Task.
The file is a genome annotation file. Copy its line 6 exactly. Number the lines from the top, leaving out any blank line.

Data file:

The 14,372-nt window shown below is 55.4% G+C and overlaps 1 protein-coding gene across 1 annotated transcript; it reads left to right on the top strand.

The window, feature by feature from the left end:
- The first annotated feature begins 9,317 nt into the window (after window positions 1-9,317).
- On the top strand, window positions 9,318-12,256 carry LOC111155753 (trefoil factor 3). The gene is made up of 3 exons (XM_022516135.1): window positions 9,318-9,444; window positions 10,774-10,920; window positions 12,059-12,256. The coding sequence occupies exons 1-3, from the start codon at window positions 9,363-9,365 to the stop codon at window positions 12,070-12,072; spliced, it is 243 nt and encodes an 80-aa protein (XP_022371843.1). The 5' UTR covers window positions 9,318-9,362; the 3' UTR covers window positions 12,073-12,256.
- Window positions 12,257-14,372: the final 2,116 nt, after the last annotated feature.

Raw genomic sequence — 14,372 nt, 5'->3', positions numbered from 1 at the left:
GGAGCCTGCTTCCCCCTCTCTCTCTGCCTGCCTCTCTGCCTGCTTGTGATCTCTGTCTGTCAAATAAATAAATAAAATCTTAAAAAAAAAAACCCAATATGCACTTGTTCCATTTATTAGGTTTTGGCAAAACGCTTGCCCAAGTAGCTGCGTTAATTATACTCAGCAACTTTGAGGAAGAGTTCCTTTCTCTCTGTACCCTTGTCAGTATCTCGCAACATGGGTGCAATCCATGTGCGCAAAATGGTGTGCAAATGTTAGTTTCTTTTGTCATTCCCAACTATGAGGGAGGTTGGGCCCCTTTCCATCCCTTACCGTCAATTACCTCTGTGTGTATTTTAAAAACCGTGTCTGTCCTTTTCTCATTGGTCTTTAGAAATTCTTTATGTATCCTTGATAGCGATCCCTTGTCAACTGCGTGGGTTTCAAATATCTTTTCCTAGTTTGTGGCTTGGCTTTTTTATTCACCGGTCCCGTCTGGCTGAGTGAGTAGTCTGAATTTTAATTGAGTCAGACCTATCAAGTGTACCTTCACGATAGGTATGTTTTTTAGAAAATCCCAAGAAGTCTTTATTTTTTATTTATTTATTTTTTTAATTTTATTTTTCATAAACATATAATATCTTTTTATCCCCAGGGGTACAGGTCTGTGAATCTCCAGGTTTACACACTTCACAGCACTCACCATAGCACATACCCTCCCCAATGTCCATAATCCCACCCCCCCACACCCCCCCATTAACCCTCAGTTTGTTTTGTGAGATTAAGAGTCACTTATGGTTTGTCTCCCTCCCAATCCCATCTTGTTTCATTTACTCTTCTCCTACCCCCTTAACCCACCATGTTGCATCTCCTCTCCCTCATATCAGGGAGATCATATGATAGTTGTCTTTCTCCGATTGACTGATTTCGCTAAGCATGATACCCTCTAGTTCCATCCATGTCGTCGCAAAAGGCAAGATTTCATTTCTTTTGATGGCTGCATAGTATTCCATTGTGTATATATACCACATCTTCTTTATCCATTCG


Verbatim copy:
Raw genomic sequence — 14,372 nt, 5'->3', positions numbered from 1 at the left: